On Thursday, President Trump tweeted that Congress was at fault for the poor relations between the United States and Russia. His tweet read, “Our relationship with Russia is at an all-time & very dangerous low. You can thank Congress, the same people that can't even give us HCare!” This tweet comes just a day after Trump signed what he called “seriously flawed” sanctions against Russia into law.

The bill limits the president’s power to lessen or remove sanctions against Russia and includes sanctions against Iran and North Korea as well. By blaming Congress for the United States’ poor relations with Russia, some critics argue, Trump is not putting any of the responsibility on Russian president Vladimir Putin for the annexation of Crimea, meddling with American and European elections, and deploying a cruise missile and consequently violating an arms control treaty.

Republican Senator John McCain tweeted “Our relationship w/ Russia is at dangerous low. You can thank Putin for attacking our democracy, invading neighbors & threatening our allies.”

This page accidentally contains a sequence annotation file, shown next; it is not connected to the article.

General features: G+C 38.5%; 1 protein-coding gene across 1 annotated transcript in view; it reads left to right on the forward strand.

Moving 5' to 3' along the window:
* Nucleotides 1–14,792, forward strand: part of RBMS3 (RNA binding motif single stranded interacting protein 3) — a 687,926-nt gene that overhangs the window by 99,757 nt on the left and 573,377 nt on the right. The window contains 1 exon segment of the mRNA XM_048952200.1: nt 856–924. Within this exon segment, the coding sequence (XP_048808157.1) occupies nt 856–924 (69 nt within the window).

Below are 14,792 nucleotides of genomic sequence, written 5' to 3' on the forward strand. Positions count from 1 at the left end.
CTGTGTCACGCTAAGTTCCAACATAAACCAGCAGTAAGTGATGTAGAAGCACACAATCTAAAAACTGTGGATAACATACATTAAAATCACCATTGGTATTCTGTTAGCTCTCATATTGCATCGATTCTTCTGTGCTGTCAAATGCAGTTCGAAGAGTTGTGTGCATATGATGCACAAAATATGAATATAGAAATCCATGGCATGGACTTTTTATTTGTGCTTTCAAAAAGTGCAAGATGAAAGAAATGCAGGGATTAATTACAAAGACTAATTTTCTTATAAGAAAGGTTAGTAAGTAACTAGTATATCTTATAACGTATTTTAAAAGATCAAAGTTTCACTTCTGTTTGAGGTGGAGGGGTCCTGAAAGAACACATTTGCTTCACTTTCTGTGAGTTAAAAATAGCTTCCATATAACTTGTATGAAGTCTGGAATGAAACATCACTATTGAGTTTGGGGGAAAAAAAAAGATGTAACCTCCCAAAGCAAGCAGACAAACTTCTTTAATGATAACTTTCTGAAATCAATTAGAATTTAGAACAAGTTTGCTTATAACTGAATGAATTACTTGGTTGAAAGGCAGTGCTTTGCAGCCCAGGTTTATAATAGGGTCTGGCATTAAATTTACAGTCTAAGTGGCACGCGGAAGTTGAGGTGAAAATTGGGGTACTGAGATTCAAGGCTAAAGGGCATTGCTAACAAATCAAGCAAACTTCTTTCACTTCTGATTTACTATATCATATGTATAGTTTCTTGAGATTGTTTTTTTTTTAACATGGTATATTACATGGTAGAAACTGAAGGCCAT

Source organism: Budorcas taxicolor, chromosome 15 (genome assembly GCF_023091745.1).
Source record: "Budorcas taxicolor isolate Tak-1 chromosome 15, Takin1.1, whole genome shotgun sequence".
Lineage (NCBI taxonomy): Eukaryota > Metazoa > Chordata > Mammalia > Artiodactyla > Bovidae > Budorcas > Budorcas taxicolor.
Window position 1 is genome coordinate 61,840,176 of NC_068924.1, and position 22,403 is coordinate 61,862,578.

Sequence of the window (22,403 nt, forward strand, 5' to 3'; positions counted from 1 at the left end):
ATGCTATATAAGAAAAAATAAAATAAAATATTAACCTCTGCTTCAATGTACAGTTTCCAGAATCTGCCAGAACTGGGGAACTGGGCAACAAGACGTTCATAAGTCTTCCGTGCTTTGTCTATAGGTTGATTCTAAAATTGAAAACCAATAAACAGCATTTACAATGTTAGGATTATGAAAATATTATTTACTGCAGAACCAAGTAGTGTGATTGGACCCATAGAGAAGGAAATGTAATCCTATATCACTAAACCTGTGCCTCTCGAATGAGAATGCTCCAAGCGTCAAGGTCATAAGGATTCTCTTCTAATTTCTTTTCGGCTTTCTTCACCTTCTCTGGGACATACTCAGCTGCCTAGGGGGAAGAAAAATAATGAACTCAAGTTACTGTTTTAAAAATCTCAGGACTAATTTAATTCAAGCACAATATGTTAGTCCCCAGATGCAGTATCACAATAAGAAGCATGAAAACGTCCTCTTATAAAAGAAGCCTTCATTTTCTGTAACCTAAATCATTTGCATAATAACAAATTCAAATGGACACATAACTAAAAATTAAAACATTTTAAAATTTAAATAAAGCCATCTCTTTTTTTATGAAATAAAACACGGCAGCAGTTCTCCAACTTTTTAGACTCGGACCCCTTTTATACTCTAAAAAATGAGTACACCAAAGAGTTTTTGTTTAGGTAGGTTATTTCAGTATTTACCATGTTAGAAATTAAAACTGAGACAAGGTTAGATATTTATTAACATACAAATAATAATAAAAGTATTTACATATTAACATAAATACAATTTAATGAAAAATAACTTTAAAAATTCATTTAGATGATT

The New York Times reports that with the new sanctions in place, congressional committees and government officials will further investigate possible links between Trump’s election campaign staff and the Russian government.

Before the new sanctions were even signed into law, Putin retaliated against the United States by seizing two U.S. diplomatic properties and demanding that the United States slash its embassy staff stationed in Russia by 755 employees.

Trump strangely quiet

Trump has not issued a public statement regarding Russia’s retaliation as of yet.

He also signed the new sanctions into law without inviting any news media outlets, as he has done with previous laws that he has signed.

Russian PM weighs in

Shortly after the sanctions were signed into law Wednesday, Russian prime minister Dmitri A. Medvedev took to Facebook to lament what he sees as the loss of the possibility for improvement in relations between the United States and Russia.

Medvedev ridiculed President Trump’s decision to sign the bill, claiming that he had been forced to sign the sanctions into law by Congress. He went on to call the Trump administration “impotent,” and state that Trump had given up his executive powers to Congress “in the most humiliating way possible.” Medvedev also mocked the “American establishment” which he believes is seeking to remove Trump from power.